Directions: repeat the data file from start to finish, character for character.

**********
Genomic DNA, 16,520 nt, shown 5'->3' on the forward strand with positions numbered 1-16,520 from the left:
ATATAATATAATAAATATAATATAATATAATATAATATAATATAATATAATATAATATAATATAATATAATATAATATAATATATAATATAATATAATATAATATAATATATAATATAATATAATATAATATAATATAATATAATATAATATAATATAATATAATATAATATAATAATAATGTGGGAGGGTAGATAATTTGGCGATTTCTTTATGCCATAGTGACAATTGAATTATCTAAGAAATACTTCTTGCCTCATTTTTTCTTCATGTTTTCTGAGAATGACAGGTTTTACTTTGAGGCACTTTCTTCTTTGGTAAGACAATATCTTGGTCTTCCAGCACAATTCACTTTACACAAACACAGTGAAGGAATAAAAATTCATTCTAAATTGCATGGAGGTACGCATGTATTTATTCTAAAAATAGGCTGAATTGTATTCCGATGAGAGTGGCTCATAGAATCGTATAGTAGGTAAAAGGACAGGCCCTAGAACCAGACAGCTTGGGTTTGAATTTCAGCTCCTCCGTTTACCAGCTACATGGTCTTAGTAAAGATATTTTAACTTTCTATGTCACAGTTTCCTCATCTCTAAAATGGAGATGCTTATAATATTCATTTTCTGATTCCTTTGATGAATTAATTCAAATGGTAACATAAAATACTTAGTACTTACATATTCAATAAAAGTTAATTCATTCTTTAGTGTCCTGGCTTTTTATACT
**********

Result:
Genomic DNA, 16,520 nt, shown 5'->3' on the forward strand with positions numbered 1-16,520 from the left:
ATATAATATAATAAATATAATATAATATAATATAATATAATATAATATAATATAATATAATATAATATAATATAATATAATATATAATATAATATAATATAATATAATATATAATATAATATAATATAATATAATATAATATAATATAATATAATATAATATAATATAATATAATAATAATGTGGGAGGGTAGATAATTTGGCGATTTCTTTATGCCATAGTGACAATTGAATTATCTAAGAAATACTTCTTGCCTCATTTTTTCTTCATGTTTTCTGAGAATGACAGGTTTTACTTTGAGGCACTTTCTTCTTTGGTAAGACAATATCTTGGTCTTCCAGCACAATTCACTTTACACAAACACAGTGAAGGAATAAAAATTCATTCTAAATTGCATGGAGGTACGCATGTATTTATTCTAAAAATAGGCTGAATTGTATTCCGATGAGAGTGGCTCATAGAATCGTATAGTAGGTAAAAGGACAGGCCCTAGAACCAGACAGCTTGGGTTTGAATTTCAGCTCCTCCGTTTACCAGCTACATGGTCTTAGTAAAGATATTTTAACTTTCTATGTCACAGTTTCCTCATCTCTAAAATGGAGATGCTTATAATATTCATTTTCTGATTCCTTTGATGAATTAATTCAAATGGTAACATAAAATACTTAGTACTTACATATTCAATAAAAGTTAATTCATTCTTTAGTGTCCTGGCTTTTTATACT